Abbott and Costello - Wikipedia
'The Lemon Bit”, “Mustard”, “The Horse's Mudder”, etc. Abbott and Costello stayed with Kate Smith for three seasons until the middle of By then .. Abbott And Costello Meet The Killer, Boris Karloff (Universal ) . out on a date, Bud and Lou are coerced into helping their father put a TV antenna. sketch have been on permanent display there since , and the routine runs was discussed in a NBC program Abbott and Costello Meet Jerry Seinfeld. Kramer hears the famous Abbott and Costello line "His father was a mudder. From Abbott and Costello meet the Killer, Boris Karloff, asked of a hypnotized . The mudder/fodder (mistaken for mother/father by Costello) routine in It Aint Hay.
Ken Niles was the show's longtime announcer, doubling as an exasperated foil to Costello, who routinely insulted his on-air wife played by Elvia Allman. Sound effects were handled primarily by Floyd Caton. The program finished its run in Cast in supporting roles, they stole the show with several classic routines, including the "Who's on First?
Universal signed them to a two-picture contract. However Buck Privates was so successful that the studio decided to delay its release so the team could hastily make and release a second service comedy, In The Navyco-starring crooner Dick Powell and the Andrews Sisters. This film initially out-grossed Buck Privates.
Loew's Criterion in Manhattan was open until 5 a. The film was eventually released as Hold That Ghost This was their last film with Arthur Lubin.
All of these films were big hits, and Abbott and Costello were voted the third biggest box office attraction in the country in During filming, on December 8,a day after the attack on Pearl HarborAbbott and Costello had their hand and foot prints set in concrete at what was then " Grauman's Chinese Theatre ". Costello was stricken with rheumatic fever upon his return from a winter tour of army bases in March and was bedridden for approximately six months.
On November 4,the same day that Costello returned to radio after a one-year layoff due to his illness, his infant son Lou Jr.
He seemed to anger easily Lou also ends up inside a wax museum where he gets terrified by dummies of Count Dracula and Frankenstein's Monster ; is almost given heart failure by a walking wax head after accidentally tossing it on top of a cat ; and to cap it all off, he gets clobbered by an angry bobby after assuming he's a wax dummy too. In the same movie, Lou drinks a bottle of "Mouse-ul" Moselle to try to turn into a mouse again, but instead gets drunk off his ass and hallucinates that Bud is the one turning into a mouse.
And when he drunkenly staggers off a staircase into a cage, we get this: It works until the Queen reminds her subjects of what their men were really like — a gang of Greek Gods with similar morals. The women then look disdainfully at Costello and the rest. Lou puffs his chest up, only to collapse at a dirty look from one angry Venusian. Earlier in the movie, Abbott and Costello accidentally land in New Orleans during Mardi Gras and think that the costumed locals are Martians.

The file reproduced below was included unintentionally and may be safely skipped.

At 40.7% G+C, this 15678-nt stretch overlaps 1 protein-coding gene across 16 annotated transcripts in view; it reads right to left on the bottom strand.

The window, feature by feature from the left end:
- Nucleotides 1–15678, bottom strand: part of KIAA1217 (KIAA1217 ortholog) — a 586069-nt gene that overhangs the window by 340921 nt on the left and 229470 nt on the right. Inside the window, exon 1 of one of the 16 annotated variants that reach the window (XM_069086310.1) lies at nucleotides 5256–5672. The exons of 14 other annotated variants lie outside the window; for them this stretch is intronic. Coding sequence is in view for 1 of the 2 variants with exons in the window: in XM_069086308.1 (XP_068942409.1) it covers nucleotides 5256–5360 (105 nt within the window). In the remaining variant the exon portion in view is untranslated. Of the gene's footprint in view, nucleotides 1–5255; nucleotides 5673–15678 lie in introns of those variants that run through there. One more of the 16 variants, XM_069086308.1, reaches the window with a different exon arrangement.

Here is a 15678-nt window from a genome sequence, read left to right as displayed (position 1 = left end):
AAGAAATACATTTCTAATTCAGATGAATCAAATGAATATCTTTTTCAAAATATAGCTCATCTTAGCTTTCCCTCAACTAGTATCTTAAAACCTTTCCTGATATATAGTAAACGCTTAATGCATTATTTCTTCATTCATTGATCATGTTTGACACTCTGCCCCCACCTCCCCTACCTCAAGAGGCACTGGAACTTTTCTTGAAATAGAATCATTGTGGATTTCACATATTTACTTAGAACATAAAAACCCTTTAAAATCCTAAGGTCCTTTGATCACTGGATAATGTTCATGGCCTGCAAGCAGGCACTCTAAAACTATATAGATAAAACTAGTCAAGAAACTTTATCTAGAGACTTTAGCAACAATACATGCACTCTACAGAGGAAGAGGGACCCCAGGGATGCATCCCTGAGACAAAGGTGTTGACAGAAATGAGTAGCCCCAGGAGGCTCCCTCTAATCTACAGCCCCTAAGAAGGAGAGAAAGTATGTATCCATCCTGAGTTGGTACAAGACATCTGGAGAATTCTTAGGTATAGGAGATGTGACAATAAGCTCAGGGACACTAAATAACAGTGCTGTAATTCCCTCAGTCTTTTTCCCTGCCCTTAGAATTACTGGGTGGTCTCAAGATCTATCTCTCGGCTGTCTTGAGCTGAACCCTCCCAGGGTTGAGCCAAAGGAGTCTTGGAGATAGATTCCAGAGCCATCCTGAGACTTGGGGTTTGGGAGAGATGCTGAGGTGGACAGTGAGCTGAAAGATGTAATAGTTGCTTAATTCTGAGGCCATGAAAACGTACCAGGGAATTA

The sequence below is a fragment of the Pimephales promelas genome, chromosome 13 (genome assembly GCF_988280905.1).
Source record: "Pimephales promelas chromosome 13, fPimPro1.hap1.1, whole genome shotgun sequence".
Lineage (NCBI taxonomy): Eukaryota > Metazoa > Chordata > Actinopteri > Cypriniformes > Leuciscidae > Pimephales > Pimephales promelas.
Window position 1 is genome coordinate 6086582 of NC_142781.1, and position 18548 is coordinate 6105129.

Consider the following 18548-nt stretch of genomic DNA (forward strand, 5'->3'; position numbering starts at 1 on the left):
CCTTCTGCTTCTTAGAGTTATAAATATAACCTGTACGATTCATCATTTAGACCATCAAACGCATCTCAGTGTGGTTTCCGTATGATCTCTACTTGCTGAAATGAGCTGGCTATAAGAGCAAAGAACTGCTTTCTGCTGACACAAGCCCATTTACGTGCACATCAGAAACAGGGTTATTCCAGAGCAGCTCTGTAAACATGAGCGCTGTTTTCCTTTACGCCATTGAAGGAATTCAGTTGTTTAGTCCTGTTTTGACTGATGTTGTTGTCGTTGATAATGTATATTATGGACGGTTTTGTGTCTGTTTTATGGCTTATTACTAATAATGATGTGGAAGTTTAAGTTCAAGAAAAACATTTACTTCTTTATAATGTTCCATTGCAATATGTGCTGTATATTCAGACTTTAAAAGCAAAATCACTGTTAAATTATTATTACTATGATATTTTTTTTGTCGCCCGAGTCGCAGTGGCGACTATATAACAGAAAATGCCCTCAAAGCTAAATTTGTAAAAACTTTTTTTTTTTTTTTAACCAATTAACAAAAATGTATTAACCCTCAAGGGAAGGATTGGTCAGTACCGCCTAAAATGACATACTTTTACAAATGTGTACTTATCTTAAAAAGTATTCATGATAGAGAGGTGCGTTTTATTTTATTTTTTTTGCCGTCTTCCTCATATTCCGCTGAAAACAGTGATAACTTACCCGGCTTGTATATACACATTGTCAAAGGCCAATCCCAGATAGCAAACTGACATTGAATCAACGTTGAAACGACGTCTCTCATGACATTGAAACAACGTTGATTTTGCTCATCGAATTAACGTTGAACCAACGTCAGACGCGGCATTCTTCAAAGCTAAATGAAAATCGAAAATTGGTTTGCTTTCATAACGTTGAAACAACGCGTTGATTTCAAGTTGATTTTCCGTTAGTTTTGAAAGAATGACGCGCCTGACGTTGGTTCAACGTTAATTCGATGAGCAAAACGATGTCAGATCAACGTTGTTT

Because they're just that stupid. Also in the movie, early on after unintentionally stealing a rocket ship the fly into the Lincoln Tunnel with it. An obvious drunk sees them and charges into the bar he just vacated to resume drinking. Later, the same drunk, now clean-cut and obviously sober, is walking past the bar with an air of obvious disdain when he sees the rocket ship come flying back out of the Lincoln Tunnel.
He charges back into the bar and starts swigging a whole bottle down. If you see things like that when you're sober, you may as well be drunk! The first time the bartender listens to his story and yanks the bottle out of his hand declaring, "You've had enough! Also while terrorizing Earth in the rocket ship, they go flying at the Statue of Liberty.
Lou shrieks at her to, "Duck, lady, duck! In Buck Privates, Lou winds up clinging to a branch after he falls over a cliff.
Abbott and Costello horse fodder routine
When Bud casually asks him what he's doing in the tree, Lou shouts back, "I sat on it when it was an acorn! At one point Kidd threatens Lou with putting him in irons. Lou asks him 'how they work'. Kidd obligingly puts the shackles on, and Lou starts giving him grief, even inviting Bud to take part.
Bud and Lou leave the cabin for a moment. Unfortunately for Lou, Kidd escapes the shackles, but pretends to still be in them. So when Lou returns to the cabin Lou holding up his fist: Naturally, a real burglar and cop show up and Hilarity Ensues.
Abbott and Costello
He eventually meets up with Bud Abbott's character, a New York therapist who doesn't believe in ghosts and who is descended from to say nothing of an exact twin for a butler who tried to steal Lou's girlfriend when he was alive. Lou gleefully terrorizes the poor fellow until the very intimidating housekeeper walks in.
The startled ghost flees after exclaiming: What well did she come out of? When the cast is arriving at the restored mansion, one of them greets the very intimidating housekeeper thusly: Bud and Lou talk to a bank manager about a loan to fund their friend's midget racer, and bring the blueprints and a working model to show their preparedness. Lou starts up the model for the manager, but he starts it backwards and it backfires, making it look like he's robbing the bank with a machine gun through the office's frosted glass window.
Abbott and Costello
Wilbert warns Winfield that he'll "get the chair", which Winfield dismisses because every local judge was family. Then Wilbert's friend hits Devil Dan Winfield with the chair. Lou and Bud try to romance one of Lou's distant cousins with the aid of a Love Potion brewed by the local witchplayed by Margaret Hamilton. When the cheapskate Bud tries cheating her, she makes a poppet of Lou and starts jabbing it with needles.
Bud initially ignores Lou's howls of pain: